The Third Circuit has made clear: "[i]n Pennsylvania, only malfeasance, the improper performance of a contractual obligation, raises a cause of action under the [UTPCPL], and an insurer's mere refusal to pay a claim which constitutes nonfeasance, the failure to perform a contractual duty, is not actionable." Gardner v. State Farm Fire & Cas. Co., 544 F.3d 553, 564 (3d Cir. 2008)(quoting Horowitz v. Federal Kemper Life Assur. Co., 57 F.3d 300, 307 (3d Cir. 1995) (citations omitted)).[23]

Drawing all inferences in the light most favorable to the plaintiffs, the defendant's delays in first issuing of the dwelling check and then re-issuing the check may show malfeasance or indicate improper performance of the contractual obligation.[24] However, the plaintiffs fail to show how they justifiably relied on the defendant's conduct to their detriment. See Hunt v. U.S. Tobacco Co., 538 F.3d 217, 222-23 (3d Cir. 2008). The plaintiffs also fail to allege any "fraudulent" or "deceptive" conduct on the part of the defendant during the settlement process of during the litigation.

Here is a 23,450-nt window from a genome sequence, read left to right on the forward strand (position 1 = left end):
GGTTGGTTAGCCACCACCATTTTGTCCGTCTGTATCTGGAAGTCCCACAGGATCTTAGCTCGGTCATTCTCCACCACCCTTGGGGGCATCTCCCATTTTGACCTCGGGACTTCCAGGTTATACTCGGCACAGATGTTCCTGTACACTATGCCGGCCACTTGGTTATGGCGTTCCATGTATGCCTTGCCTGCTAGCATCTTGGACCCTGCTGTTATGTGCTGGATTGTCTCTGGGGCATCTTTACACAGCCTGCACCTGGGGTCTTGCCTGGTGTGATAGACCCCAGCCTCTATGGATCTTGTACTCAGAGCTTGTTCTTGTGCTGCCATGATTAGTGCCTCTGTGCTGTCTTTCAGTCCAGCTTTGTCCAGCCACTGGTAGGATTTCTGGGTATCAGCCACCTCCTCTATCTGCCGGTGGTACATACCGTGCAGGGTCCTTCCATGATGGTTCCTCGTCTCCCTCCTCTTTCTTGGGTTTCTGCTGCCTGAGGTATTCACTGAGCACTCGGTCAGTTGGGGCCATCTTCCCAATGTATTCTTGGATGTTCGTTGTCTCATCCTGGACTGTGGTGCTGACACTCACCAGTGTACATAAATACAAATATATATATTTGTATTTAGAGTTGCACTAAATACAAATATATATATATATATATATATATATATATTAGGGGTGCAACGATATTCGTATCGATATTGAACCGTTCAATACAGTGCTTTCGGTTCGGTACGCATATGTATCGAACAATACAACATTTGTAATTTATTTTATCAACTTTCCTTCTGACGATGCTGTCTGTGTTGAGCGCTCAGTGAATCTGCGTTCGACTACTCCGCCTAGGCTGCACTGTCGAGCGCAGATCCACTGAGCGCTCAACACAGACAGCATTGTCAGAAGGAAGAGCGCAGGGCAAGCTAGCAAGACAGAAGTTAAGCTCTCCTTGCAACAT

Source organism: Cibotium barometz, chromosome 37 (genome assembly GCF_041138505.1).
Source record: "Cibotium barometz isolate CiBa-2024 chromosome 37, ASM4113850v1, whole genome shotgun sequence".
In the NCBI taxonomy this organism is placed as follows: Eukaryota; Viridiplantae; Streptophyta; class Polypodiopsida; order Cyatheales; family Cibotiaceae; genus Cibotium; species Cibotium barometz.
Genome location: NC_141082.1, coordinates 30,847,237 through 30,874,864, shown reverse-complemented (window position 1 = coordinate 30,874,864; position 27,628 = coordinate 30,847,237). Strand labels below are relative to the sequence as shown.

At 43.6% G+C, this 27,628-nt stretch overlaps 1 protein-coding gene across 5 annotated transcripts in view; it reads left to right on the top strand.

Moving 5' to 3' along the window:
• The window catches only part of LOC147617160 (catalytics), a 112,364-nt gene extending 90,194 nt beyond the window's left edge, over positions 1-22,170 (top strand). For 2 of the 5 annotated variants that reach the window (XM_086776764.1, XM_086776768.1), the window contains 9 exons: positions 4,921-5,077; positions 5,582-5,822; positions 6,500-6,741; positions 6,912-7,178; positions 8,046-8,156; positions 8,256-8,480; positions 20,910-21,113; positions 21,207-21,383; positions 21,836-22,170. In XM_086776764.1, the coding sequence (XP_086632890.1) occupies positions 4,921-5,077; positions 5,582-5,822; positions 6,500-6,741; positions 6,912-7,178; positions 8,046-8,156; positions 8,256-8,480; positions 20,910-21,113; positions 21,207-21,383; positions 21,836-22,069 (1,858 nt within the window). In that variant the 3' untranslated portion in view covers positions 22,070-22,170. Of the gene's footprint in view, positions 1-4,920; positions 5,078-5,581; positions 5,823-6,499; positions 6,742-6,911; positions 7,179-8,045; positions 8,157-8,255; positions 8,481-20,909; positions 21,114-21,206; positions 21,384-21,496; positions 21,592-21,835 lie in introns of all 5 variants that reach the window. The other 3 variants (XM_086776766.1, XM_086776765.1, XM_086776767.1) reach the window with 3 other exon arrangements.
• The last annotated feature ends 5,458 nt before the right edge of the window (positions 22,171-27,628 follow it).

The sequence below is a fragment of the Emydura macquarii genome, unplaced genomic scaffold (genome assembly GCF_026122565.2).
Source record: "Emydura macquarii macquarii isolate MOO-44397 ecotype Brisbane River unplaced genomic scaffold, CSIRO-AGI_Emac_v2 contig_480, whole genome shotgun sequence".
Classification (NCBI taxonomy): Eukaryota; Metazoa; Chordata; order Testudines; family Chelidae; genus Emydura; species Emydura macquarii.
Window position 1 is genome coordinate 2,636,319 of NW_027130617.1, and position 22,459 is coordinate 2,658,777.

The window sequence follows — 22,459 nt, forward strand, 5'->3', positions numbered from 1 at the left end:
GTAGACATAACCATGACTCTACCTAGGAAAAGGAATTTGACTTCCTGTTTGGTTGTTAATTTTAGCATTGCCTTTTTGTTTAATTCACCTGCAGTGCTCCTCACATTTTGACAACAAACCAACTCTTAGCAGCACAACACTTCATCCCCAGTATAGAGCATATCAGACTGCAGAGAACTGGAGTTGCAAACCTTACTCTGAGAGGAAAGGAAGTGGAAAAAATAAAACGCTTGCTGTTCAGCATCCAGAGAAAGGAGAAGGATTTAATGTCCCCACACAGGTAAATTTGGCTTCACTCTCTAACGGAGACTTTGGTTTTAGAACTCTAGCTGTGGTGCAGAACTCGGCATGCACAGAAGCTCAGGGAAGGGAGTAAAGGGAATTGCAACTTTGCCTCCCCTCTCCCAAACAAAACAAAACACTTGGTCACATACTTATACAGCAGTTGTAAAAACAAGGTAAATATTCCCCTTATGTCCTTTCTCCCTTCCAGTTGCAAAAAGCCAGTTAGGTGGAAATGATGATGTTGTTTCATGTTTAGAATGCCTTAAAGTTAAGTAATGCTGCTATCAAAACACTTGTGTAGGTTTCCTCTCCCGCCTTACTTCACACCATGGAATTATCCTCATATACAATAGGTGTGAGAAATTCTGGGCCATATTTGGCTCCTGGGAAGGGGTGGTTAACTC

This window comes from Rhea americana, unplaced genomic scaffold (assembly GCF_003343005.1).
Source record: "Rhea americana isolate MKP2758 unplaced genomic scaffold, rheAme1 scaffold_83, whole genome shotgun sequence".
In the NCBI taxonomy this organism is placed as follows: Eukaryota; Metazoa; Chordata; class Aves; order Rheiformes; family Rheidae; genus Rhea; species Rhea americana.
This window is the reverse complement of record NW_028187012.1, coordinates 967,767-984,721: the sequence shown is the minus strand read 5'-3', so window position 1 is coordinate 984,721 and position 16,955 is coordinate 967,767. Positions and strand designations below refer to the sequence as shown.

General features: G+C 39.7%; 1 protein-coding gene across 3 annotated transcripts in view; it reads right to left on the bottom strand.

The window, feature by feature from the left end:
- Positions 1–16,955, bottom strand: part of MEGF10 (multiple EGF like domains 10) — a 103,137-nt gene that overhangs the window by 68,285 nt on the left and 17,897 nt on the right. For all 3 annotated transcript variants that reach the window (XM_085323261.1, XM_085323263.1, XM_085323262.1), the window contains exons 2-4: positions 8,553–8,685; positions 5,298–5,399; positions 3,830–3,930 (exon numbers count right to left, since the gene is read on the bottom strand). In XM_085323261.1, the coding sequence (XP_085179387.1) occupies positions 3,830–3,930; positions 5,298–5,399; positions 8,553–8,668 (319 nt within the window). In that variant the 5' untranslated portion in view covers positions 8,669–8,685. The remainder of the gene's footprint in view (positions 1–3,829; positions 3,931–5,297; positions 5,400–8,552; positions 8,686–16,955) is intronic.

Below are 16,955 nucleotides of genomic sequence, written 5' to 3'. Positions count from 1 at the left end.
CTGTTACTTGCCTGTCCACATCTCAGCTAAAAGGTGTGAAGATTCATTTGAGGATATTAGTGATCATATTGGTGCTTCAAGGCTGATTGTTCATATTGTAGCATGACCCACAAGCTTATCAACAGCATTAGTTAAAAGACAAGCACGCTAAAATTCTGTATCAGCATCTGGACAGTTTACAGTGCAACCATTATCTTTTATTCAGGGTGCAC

The plaintiffs also argue the defendant's termination of their alternative housing coverage at the end of July 2014 was a UTPCPL violation. Even assuming that the defendant's termination of the plaintiffs' housing coverage was improper under their contractual provisions, it would be nonfeasance (i.e. failure to perform the contractual duty), not malfeasance (i.e. improper performance of the contractual duty).[25] The plaintiffs have also failed to state a plausible UTPCPL claim.[26]

III. Conclusion

For the foregoing reasons, I will grant the defendant's motion to dismiss the plaintiff's bad faith claim (Count VI) and UTPCPL claim (Count V).[27]

An appropriate Order follows.